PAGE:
value. But the actual test has yet to be made and carried over a term of several years before a decision can be reached as to the degree of success and the profit to be expected. Many facts of vital importance, such as methods of insuring breeding, the rate and dates of breeding, the most satisfactory and economical food supply, improvement of fur by selection of breeders, and age and date when fur reaches its greatest perfection, remain to be worked out. If the necessary experiments can be carried to a successful conclusion, a valuable industry will be added to our national resources."
No skunk-farms that were examined could be regarded as corn mer cial ventures, but two or three ranches purposed to build larger pens when the animals increased in numbers sufficiently. The increase in all cases examined was an average of five young for each female kept. One male was kept for each half dozen females.
The question always asked when skunk-farming is mentioned, is concerning the difficulty of conducting such a business in any reputable neighbourhood on account of scenting. Contrary to popular expectation the skunk appears to be least objectionable of all ranched animals, the fox being the most objectionable. One might pass alongside a hundred skunks and not observe any odour. They can be easily handled as the accompanying photograph shows. While they may be deodorized by cutting into the scent glands when they are about ten days old, the operation is an unnecessary one, and may be even harmful to the animal.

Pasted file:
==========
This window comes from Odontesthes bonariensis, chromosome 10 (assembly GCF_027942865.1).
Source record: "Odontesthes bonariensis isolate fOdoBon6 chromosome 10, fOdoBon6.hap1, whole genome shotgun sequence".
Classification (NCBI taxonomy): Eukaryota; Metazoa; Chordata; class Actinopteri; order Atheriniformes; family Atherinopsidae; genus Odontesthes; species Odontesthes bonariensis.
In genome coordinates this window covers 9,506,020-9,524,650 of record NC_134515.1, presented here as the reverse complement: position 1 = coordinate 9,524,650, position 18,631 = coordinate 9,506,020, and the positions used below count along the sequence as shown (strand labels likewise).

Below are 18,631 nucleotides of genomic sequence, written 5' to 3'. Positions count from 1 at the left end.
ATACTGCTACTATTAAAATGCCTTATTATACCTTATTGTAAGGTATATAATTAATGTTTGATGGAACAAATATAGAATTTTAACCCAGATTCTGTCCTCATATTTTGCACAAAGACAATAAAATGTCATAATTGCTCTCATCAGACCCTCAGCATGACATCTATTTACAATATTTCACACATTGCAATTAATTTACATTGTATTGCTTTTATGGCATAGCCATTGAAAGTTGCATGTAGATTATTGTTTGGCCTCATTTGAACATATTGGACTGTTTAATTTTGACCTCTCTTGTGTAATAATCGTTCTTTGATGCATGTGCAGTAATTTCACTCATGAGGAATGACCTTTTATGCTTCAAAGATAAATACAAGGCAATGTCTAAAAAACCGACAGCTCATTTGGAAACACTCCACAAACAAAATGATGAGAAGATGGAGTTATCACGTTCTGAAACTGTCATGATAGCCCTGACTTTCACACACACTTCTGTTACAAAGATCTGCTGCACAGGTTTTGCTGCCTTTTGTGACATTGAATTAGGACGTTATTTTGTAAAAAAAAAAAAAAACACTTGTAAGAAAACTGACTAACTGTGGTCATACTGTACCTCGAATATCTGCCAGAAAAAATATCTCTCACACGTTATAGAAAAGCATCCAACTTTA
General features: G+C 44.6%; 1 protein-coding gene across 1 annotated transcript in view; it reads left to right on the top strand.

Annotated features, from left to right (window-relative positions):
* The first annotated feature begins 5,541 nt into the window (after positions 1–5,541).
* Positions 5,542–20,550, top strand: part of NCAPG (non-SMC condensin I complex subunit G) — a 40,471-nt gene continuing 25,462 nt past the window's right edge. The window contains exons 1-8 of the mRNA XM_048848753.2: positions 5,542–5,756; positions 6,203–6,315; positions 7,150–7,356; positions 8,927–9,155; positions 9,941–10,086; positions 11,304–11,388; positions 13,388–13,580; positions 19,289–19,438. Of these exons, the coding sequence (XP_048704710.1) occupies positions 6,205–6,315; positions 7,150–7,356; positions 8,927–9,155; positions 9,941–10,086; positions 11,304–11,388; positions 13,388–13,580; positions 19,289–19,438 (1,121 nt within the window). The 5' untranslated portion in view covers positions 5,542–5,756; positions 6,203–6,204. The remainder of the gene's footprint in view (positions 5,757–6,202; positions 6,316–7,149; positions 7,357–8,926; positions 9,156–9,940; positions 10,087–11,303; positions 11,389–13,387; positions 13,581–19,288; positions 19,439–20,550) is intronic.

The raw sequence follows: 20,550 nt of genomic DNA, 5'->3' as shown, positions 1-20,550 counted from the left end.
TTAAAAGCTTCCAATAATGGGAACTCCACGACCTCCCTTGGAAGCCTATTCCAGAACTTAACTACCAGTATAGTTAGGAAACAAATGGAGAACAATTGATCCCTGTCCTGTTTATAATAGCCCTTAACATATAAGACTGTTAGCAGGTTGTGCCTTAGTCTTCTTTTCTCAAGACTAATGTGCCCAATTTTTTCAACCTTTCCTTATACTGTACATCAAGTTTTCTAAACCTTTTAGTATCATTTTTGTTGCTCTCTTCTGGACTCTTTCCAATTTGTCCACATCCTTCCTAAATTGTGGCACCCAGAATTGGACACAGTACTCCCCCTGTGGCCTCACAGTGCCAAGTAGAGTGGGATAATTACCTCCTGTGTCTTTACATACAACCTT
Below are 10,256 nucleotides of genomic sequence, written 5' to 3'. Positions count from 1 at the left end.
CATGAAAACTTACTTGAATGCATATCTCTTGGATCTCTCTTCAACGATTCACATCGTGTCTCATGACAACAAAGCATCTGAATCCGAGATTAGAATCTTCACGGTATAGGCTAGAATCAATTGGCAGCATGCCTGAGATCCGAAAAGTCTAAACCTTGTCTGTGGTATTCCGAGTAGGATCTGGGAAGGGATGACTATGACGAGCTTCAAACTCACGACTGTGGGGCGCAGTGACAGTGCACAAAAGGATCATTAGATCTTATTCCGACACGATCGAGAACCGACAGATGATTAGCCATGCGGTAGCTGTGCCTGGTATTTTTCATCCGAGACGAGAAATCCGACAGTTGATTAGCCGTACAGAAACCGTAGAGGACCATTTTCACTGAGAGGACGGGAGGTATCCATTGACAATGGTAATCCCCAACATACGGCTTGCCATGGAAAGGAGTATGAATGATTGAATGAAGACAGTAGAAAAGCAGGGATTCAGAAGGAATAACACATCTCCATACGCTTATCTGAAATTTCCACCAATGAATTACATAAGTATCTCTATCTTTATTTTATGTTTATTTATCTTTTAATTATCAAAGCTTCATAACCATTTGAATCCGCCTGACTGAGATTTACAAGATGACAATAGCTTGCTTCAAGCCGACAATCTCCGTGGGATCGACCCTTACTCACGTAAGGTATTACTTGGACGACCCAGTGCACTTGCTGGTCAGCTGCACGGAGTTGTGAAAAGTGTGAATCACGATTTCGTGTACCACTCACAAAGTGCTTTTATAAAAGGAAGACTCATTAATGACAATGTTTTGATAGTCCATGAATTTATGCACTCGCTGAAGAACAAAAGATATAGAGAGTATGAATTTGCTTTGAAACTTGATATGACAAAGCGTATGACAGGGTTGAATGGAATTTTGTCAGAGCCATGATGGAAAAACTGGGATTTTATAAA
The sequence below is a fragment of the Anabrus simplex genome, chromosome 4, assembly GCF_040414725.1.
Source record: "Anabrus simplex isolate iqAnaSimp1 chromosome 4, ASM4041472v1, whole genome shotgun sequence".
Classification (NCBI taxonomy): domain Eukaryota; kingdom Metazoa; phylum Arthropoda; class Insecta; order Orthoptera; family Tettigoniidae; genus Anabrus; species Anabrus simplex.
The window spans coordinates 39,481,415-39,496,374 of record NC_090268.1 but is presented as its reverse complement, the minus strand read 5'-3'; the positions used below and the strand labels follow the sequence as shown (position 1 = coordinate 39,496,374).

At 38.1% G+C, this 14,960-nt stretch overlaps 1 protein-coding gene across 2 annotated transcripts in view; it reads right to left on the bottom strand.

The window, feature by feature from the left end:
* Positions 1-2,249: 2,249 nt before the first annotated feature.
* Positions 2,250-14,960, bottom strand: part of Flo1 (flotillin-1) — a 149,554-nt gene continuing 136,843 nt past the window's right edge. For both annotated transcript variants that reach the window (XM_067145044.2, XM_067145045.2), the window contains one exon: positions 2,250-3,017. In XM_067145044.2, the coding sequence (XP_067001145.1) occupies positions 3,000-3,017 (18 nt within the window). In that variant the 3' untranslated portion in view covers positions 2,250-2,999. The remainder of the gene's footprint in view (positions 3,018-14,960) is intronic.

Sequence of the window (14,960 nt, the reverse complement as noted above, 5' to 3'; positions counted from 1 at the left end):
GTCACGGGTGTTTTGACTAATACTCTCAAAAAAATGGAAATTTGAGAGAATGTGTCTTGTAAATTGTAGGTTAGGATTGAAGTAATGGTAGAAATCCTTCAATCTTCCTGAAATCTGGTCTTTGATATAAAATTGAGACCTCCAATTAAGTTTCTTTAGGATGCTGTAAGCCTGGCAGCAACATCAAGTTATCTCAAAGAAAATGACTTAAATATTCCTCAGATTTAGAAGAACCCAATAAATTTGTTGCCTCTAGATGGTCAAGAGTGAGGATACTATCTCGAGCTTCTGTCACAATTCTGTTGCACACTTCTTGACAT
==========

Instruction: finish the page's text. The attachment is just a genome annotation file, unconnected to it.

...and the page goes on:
Skunks are graded according to the proportion of white hair on the skin; as No. 1 with no stripes or very short ones; No. 2, with longer stripes, and No. 3 when the stripes extend the full length of the body. The white part is cut off the pelts and only the black fur is used so that there is a larger area of good fur on No. 1 pelts than on the whiter ones.
It is probable that the rapidly advancing prices of skunk in 1912 will give an impetus to the skunk-raising industry. No. 1 northern skunk brings $4.25 at present and, if this price continues, there is a large profit to be made in skunk-farming.
Skunks can be kept in captivity under conditions similar to those recommended for mink. On account, however, of the lower value of the pelts and the less vicious and even harmless nature of the animal, it is better to allow them a large run together. The males will not injure the females, but the females will kill the males after mating if they are kept enclosed with them. The females might be kept in pens,